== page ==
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German wind turbines overloading European grid, highlighting problem of wind power oversupply 

Credit:  Bloomberg via www.governorswindenergycoalition.org ~~

Central and Eastern European countries are moving to disconnect their power lines from Germany’s as a glut of wind-generated electricity risks causing blackouts.

It is a situation that highlights the difficulty many countries are facing as they try to integrate the world’s 200,000 wind turbines with aging and limited infrastructure.

Because there is no way to store excess renewable energy generation, utilities sometimes pay customers to use more electricity in order to avoid crashing the electricity grid.

Grids in Eastern Europe are stretched to their limits and face potential blackouts when output surges from wind turbines in northern Germany or along the Baltic Sea.

Upgrading Germany’s system will cost at least $42 billion and is needed to accommodate the more than 8,885 megawatts of wind energy it has installed since 2007.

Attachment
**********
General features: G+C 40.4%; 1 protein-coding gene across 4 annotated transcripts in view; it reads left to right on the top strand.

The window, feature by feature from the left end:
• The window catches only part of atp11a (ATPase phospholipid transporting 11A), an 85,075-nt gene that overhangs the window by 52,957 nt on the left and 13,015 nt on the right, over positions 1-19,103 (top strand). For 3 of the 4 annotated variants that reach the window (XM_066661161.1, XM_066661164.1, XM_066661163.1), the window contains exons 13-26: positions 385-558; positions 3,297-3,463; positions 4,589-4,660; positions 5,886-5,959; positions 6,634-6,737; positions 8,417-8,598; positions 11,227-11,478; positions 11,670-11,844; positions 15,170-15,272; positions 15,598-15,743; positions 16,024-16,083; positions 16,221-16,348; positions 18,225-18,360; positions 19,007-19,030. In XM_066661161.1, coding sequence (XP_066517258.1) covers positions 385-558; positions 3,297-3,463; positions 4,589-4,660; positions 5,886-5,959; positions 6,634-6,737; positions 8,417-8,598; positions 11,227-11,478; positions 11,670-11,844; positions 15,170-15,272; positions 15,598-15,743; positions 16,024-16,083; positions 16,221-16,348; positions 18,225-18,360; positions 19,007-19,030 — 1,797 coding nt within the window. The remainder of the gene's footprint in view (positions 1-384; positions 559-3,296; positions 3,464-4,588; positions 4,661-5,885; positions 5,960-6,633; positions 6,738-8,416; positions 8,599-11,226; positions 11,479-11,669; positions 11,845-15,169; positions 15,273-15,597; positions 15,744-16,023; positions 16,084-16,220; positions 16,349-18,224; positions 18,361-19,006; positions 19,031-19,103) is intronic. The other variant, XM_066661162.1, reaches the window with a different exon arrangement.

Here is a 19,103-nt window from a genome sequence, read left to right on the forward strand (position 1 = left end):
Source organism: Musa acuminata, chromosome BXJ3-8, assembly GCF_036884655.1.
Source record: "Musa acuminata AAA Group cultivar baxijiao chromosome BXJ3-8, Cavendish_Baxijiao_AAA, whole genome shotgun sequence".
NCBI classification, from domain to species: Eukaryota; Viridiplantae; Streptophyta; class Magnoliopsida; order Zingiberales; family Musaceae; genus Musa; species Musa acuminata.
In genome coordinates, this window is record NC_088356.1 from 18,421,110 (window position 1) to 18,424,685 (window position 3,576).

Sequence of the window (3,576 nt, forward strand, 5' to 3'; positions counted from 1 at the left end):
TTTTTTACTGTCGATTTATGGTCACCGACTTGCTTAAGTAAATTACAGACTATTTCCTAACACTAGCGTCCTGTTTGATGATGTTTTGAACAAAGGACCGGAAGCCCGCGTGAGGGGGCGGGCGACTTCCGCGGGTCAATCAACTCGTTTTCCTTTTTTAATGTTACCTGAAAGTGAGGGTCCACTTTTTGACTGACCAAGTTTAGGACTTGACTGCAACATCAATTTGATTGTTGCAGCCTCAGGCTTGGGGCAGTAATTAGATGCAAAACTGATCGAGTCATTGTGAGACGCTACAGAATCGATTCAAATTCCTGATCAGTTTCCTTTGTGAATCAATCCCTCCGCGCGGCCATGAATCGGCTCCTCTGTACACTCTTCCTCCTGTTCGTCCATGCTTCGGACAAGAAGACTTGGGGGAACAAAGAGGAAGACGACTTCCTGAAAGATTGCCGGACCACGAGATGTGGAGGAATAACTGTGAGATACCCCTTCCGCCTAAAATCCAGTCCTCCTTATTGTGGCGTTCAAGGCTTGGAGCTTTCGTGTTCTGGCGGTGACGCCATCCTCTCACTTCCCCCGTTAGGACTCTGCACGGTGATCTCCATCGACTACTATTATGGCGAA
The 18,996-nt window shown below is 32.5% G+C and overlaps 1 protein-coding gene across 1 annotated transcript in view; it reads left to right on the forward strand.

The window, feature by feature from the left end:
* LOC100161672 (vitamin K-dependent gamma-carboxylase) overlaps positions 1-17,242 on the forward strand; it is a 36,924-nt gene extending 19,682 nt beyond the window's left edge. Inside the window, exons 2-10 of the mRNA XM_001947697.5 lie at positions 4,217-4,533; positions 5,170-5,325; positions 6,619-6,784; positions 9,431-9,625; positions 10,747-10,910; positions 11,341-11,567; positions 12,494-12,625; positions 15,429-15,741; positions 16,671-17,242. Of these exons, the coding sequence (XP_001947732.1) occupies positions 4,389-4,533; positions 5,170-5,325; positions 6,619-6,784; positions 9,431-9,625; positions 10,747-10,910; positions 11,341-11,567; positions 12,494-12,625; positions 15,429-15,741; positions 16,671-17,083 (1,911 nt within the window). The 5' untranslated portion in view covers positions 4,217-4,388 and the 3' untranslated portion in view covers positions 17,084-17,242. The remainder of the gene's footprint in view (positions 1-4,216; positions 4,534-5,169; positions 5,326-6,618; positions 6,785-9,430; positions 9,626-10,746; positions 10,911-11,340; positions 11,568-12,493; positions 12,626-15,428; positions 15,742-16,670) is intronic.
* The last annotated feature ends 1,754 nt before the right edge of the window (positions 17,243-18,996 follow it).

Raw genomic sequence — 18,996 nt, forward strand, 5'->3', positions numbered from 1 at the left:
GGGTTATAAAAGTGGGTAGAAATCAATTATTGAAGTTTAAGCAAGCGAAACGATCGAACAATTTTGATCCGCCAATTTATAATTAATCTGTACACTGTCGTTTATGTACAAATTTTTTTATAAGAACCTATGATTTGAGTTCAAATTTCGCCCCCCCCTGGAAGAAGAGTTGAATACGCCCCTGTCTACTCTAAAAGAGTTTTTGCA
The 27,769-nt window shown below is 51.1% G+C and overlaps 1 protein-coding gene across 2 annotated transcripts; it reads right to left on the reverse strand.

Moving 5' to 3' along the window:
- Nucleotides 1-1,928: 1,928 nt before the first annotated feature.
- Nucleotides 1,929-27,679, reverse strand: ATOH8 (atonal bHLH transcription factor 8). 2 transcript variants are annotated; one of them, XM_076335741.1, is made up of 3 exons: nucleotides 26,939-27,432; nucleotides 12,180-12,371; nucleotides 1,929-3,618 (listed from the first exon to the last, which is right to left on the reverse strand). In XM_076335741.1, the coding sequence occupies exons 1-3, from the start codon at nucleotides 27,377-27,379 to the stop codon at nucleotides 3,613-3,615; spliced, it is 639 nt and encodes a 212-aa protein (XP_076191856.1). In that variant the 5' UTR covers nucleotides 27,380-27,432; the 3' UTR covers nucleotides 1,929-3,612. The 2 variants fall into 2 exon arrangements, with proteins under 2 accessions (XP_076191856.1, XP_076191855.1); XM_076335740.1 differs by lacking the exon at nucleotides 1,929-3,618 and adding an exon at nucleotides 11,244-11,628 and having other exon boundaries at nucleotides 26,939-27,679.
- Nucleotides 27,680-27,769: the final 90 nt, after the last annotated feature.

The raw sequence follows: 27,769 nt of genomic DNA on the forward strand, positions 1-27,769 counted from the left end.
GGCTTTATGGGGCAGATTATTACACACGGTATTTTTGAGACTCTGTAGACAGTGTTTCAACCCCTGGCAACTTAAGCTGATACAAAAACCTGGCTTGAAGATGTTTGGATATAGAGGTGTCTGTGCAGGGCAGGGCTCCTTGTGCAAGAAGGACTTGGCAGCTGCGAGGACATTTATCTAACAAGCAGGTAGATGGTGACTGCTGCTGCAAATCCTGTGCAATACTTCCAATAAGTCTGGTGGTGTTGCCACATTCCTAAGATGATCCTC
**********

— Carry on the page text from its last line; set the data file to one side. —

The risk of blackouts may get worse during the winter as wind strength increases.

After the Fukushima Daiichi disaster last year in Japan, Germany decided to shut down its aging atomic plants by 2022 and turn to greater renewable generation.

“We do understand that the Czech and the Polish grid operators are concerned about market and system security,” said Volker Kamm, a spokesman for grid operator 50Hertz Transmission GmbH. “We are seeking a constructive solution.”

Zbynek Boldis, board member of the Czech Republic’s grid operator, said, “The Germans are using our infrastructure in an excessive manner. At this point they’re getting a free lunch”

Source:  Bloomberg via www.governorswindenergycoalition.org

This article is the work of the source indicated. Any opinions expressed in it are not necessarily those of National Wind Watch.

The copyright of this article resides with the author or publisher indicated. As part of its noncommercial educational effort to present the environmental, social, scientific, and economic issues of large-scale wind power development to a global audience seeking such information, National Wind Watch endeavors to observe “fair use” as provided for in section 107 of U.S. Copyright Law and similar “fair dealing” provisions of the copyright laws of other nations. Send requests to excerpt, general inquiries, and comments via e-mail.

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